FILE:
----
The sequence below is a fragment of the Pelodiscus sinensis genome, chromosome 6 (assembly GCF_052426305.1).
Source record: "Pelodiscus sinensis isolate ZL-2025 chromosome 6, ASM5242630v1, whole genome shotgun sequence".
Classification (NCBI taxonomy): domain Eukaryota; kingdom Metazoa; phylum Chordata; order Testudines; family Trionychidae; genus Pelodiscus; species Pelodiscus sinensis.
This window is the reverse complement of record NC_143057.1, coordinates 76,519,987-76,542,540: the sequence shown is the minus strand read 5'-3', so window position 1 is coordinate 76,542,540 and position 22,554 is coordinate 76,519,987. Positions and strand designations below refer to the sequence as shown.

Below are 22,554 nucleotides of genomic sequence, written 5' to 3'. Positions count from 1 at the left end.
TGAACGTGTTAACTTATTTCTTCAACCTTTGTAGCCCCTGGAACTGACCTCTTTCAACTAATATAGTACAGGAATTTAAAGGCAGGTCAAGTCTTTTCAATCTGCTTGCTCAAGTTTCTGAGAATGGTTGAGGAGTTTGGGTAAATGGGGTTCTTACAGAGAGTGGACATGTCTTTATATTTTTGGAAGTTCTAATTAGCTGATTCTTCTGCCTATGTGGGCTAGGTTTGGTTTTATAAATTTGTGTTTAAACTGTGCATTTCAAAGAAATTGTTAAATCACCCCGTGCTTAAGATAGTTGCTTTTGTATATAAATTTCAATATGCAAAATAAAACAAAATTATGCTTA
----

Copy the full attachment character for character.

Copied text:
The sequence below is a fragment of the Pelodiscus sinensis genome, chromosome 6 (assembly GCF_052426305.1).
Source record: "Pelodiscus sinensis isolate ZL-2025 chromosome 6, ASM5242630v1, whole genome shotgun sequence".
Classification (NCBI taxonomy): domain Eukaryota; kingdom Metazoa; phylum Chordata; order Testudines; family Trionychidae; genus Pelodiscus; species Pelodiscus sinensis.
This window is the reverse complement of record NC_143057.1, coordinates 76,519,987-76,542,540: the sequence shown is the minus strand read 5'-3', so window position 1 is coordinate 76,542,540 and position 22,554 is coordinate 76,519,987. Positions and strand designations below refer to the sequence as shown.

Below are 22,554 nucleotides of genomic sequence, written 5' to 3'. Positions count from 1 at the left end.
TGAACGTGTTAACTTATTTCTTCAACCTTTGTAGCCCCTGGAACTGACCTCTTTCAACTAATATAGTACAGGAATTTAAAGGCAGGTCAAGTCTTTTCAATCTGCTTGCTCAAGTTTCTGAGAATGGTTGAGGAGTTTGGGTAAATGGGGTTCTTACAGAGAGTGGACATGTCTTTATATTTTTGGAAGTTCTAATTAGCTGATTCTTCTGCCTATGTGGGCTAGGTTTGGTTTTATAAATTTGTGTTTAAACTGTGCATTTCAAAGAAATTGTTAAATCACCCCGTGCTTAAGATAGTTGCTTTTGTATATAAATTTCAATATGCAAAATAAAACAAAATTATGCTTA